Prosper works to support student mental health

Counselor Stephanie Clayton reflects on her position, ‘Suicide Prevention Week’
Located in the lower house, Student Support Counselor Stephanie Clayton shows her new office. Clayton spends her time at PHS helping students navigate mental health issues and guiding them into a successful school year. This is her second year at the high school and district.
Located in the lower house, Student Support Counselor Stephanie Clayton shows her new office. Clayton spends her time at PHS helping students navigate mental health issues and guiding them into a successful school year. This is her second year at the high school and district.
Lauren Clayton

When crisis strikes,  Stephanie Clayton wants to help.

After obtaining her master’s degree in psychology from West Texas A&M University, Clayton got a job with Child Protective Services. She then transitioned to work as a school counselor and eventually established her own private counseling practice in Amarillo, Texas. After moving to Prosper with her family two years ago, she became Prosper High School’s first student support counselor.

This generation of teens is facing what the American Psychological Association has dubbed a ‘mental health crisis.’ Diagnoses of mental disorders in teens have risen over the past few decades, as have reports of self-harm and suicidal thoughts among adolescents. While these trends are concerning, Prosper High School is taking steps in the right direction. In 2019, PHS introduced Hope Squad, a worldwide peer-to-peer suicide prevention program. Last year, the school hired their first student support counselor, Stephanie Clayton.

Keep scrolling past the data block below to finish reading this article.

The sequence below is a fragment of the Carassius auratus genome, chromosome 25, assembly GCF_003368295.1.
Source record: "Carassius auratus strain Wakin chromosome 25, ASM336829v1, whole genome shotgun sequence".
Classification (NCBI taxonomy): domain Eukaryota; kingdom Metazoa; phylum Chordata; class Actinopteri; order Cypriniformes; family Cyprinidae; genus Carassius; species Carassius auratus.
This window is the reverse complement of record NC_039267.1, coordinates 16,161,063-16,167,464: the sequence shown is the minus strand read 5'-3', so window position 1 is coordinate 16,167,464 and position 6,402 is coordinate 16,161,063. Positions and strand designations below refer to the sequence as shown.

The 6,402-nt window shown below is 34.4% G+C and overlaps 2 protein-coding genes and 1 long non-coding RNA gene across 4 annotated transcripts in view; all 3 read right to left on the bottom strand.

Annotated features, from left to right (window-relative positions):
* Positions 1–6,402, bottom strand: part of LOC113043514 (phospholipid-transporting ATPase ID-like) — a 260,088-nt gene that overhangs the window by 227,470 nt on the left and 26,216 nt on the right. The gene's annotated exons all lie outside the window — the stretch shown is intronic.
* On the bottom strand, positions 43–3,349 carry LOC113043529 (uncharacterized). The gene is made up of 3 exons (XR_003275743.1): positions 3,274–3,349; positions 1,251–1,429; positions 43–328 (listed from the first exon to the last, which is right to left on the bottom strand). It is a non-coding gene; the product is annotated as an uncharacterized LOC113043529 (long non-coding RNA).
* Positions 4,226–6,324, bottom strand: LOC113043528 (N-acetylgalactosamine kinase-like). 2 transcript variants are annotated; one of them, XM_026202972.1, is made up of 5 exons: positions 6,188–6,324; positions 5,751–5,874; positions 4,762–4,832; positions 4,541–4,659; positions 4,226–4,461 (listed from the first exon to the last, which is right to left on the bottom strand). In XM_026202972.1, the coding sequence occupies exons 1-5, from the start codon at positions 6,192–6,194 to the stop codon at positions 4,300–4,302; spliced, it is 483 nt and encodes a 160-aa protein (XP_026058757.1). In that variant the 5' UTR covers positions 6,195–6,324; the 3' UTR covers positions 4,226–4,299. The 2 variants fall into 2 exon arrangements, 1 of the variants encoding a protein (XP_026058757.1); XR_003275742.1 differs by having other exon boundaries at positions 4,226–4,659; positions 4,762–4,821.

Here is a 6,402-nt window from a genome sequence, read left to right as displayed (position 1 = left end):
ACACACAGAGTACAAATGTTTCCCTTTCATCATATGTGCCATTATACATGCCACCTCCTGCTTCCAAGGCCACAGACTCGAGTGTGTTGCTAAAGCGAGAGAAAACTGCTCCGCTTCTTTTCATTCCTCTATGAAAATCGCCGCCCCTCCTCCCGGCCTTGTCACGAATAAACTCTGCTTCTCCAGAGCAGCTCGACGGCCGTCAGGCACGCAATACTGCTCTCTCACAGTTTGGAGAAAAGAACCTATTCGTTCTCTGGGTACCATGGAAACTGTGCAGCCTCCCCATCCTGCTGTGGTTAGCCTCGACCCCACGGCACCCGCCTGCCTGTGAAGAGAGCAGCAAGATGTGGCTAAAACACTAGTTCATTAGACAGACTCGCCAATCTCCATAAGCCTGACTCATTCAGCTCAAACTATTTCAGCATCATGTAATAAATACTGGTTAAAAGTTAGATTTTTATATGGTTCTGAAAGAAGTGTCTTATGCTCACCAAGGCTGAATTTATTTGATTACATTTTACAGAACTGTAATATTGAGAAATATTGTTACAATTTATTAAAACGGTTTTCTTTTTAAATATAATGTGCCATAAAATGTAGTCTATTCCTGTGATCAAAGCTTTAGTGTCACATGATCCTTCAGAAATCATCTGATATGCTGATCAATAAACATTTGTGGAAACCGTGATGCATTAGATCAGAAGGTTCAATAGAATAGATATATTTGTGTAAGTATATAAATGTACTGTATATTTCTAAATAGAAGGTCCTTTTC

“I missed working in the schools so much, ” Clayton said. “So, I think that this is probably what I will do until I retire because I love it.”

While all PHS students are assigned a counselor based on their last name, counselors have to organize schedules, send transcripts, and work with graduation requirements. Clayton, on the other hand, specializes in supporting students’ mental and emotional health.

“Alpha counselors have so many kids in their alphabet,” counselor Megan Howell said. “She’s able to easily jump in and help us with something that might be an emergency or a difficult situation.”

This Monday, Sept. 10, marks the beginning of Suicide Prevention Week. In collaboration with the other counselors and Hope Squad, Clayton organizes the week’s activities.

“We’re going to talk about some myths and facts about suicide, and also what you can do if you’re worried about a friend,” Clayton said. “The week is really focused around connection and building a positive school environment.”

Clayton said one common myth exists about suicide: that talking about it will put the idea in people’s heads.

“That’s absolutely not the case,” Clayton said. “In fact, the more that we talk about it, the more likely people are to reach out for help.”

Prosper wants to encourage students who may be struggling to reach out for help, as well as provide them with outside resources and support. Many students are not aware of the resources available to them through the school. Information on suicide prevention will go out in the district-wide newsletter, the parent newsletter, and the staff newsletter next week. Students can talk peer-to-peer with Hope Squad or get professional help from their counselors. Counselors may also recommend Children’s Health telehealth counseling, a resource available to all Prosper ISD students. For more information and additional resources, visit the PISD mental health page.